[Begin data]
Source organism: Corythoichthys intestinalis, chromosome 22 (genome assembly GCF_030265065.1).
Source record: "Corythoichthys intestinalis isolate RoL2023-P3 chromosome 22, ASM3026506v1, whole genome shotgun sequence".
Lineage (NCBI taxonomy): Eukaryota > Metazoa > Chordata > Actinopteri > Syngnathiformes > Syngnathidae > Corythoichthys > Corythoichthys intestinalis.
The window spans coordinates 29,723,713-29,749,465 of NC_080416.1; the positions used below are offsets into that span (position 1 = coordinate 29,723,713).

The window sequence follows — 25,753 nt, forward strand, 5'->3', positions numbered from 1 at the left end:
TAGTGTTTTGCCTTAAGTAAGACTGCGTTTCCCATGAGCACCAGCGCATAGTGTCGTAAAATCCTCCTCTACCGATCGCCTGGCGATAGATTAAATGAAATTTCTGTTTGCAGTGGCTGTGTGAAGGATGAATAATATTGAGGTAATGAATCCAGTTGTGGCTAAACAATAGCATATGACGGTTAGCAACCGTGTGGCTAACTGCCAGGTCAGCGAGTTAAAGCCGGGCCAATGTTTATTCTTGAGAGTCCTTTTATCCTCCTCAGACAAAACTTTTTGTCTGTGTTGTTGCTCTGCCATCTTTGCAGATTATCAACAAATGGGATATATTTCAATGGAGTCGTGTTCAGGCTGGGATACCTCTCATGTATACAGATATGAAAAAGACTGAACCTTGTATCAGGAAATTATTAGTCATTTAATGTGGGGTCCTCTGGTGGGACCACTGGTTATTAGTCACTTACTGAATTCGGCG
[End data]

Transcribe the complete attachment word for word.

Source organism: Corythoichthys intestinalis, chromosome 22 (genome assembly GCF_030265065.1).
Source record: "Corythoichthys intestinalis isolate RoL2023-P3 chromosome 22, ASM3026506v1, whole genome shotgun sequence".
Lineage (NCBI taxonomy): Eukaryota > Metazoa > Chordata > Actinopteri > Syngnathiformes > Syngnathidae > Corythoichthys > Corythoichthys intestinalis.
The window spans coordinates 29,723,713-29,749,465 of NC_080416.1; the positions used below are offsets into that span (position 1 = coordinate 29,723,713).

The window sequence follows — 25,753 nt, forward strand, 5'->3', positions numbered from 1 at the left end:
TAGTGTTTTGCCTTAAGTAAGACTGCGTTTCCCATGAGCACCAGCGCATAGTGTCGTAAAATCCTCCTCTACCGATCGCCTGGCGATAGATTAAATGAAATTTCTGTTTGCAGTGGCTGTGTGAAGGATGAATAATATTGAGGTAATGAATCCAGTTGTGGCTAAACAATAGCATATGACGGTTAGCAACCGTGTGGCTAACTGCCAGGTCAGCGAGTTAAAGCCGGGCCAATGTTTATTCTTGAGAGTCCTTTTATCCTCCTCAGACAAAACTTTTTGTCTGTGTTGTTGCTCTGCCATCTTTGCAGATTATCAACAAATGGGATATATTTCAATGGAGTCGTGTTCAGGCTGGGATACCTCTCATGTATACAGATATGAAAAAGACTGAACCTTGTATCAGGAAATTATTAGTCATTTAATGTGGGGTCCTCTGGTGGGACCACTGGTTATTAGTCACTTACTGAATTCGGCG